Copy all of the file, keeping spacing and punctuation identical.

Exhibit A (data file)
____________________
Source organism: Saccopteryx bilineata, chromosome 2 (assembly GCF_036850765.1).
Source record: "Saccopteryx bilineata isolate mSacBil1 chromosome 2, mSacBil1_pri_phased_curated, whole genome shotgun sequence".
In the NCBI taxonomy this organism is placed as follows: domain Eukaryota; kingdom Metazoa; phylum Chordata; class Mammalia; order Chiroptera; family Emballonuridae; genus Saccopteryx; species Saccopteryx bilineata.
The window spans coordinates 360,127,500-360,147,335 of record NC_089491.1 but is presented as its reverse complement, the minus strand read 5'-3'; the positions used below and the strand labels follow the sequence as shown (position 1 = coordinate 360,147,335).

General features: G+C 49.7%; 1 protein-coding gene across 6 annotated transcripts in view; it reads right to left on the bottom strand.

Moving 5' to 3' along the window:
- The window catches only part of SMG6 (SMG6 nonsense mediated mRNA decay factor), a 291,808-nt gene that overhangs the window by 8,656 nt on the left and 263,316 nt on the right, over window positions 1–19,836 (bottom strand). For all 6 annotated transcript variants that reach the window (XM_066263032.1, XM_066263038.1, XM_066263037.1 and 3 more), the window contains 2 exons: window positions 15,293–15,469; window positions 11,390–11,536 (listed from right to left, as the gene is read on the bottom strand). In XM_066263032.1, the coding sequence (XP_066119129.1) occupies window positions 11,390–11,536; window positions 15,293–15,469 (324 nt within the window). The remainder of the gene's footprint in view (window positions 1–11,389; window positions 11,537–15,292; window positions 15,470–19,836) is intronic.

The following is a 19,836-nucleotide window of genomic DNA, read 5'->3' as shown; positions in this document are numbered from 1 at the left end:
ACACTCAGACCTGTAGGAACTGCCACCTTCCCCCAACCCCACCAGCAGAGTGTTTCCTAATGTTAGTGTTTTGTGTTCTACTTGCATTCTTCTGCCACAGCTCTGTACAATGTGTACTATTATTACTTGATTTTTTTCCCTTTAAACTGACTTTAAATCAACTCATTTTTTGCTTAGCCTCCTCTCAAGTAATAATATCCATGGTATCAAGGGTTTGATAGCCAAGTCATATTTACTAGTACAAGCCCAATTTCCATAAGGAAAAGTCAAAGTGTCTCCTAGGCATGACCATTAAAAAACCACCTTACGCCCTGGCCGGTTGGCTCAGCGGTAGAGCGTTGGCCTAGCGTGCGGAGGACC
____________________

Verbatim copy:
Source organism: Saccopteryx bilineata, chromosome 2 (assembly GCF_036850765.1).
Source record: "Saccopteryx bilineata isolate mSacBil1 chromosome 2, mSacBil1_pri_phased_curated, whole genome shotgun sequence".
In the NCBI taxonomy this organism is placed as follows: domain Eukaryota; kingdom Metazoa; phylum Chordata; class Mammalia; order Chiroptera; family Emballonuridae; genus Saccopteryx; species Saccopteryx bilineata.
The window spans coordinates 360,127,500-360,147,335 of record NC_089491.1 but is presented as its reverse complement, the minus strand read 5'-3'; the positions used below and the strand labels follow the sequence as shown (position 1 = coordinate 360,147,335).

General features: G+C 49.7%; 1 protein-coding gene across 6 annotated transcripts in view; it reads right to left on the bottom strand.

Moving 5' to 3' along the window:
- The window catches only part of SMG6 (SMG6 nonsense mediated mRNA decay factor), a 291,808-nt gene that overhangs the window by 8,656 nt on the left and 263,316 nt on the right, over window positions 1–19,836 (bottom strand). For all 6 annotated transcript variants that reach the window (XM_066263032.1, XM_066263038.1, XM_066263037.1 and 3 more), the window contains 2 exons: window positions 15,293–15,469; window positions 11,390–11,536 (listed from right to left, as the gene is read on the bottom strand). In XM_066263032.1, the coding sequence (XP_066119129.1) occupies window positions 11,390–11,536; window positions 15,293–15,469 (324 nt within the window). The remainder of the gene's footprint in view (window positions 1–11,389; window positions 11,537–15,292; window positions 15,470–19,836) is intronic.

The following is a 19,836-nucleotide window of genomic DNA, read 5'->3' as shown; positions in this document are numbered from 1 at the left end:
ACACTCAGACCTGTAGGAACTGCCACCTTCCCCCAACCCCACCAGCAGAGTGTTTCCTAATGTTAGTGTTTTGTGTTCTACTTGCATTCTTCTGCCACAGCTCTGTACAATGTGTACTATTATTACTTGATTTTTTTCCCTTTAAACTGACTTTAAATCAACTCATTTTTTGCTTAGCCTCCTCTCAAGTAATAATATCCATGGTATCAAGGGTTTGATAGCCAAGTCATATTTACTAGTACAAGCCCAATTTCCATAAGGAAAAGTCAAAGTGTCTCCTAGGCATGACCATTAAAAAACCACCTTACGCCCTGGCCGGTTGGCTCAGCGGTAGAGCGTTGGCCTAGCGTGCGGAGGACC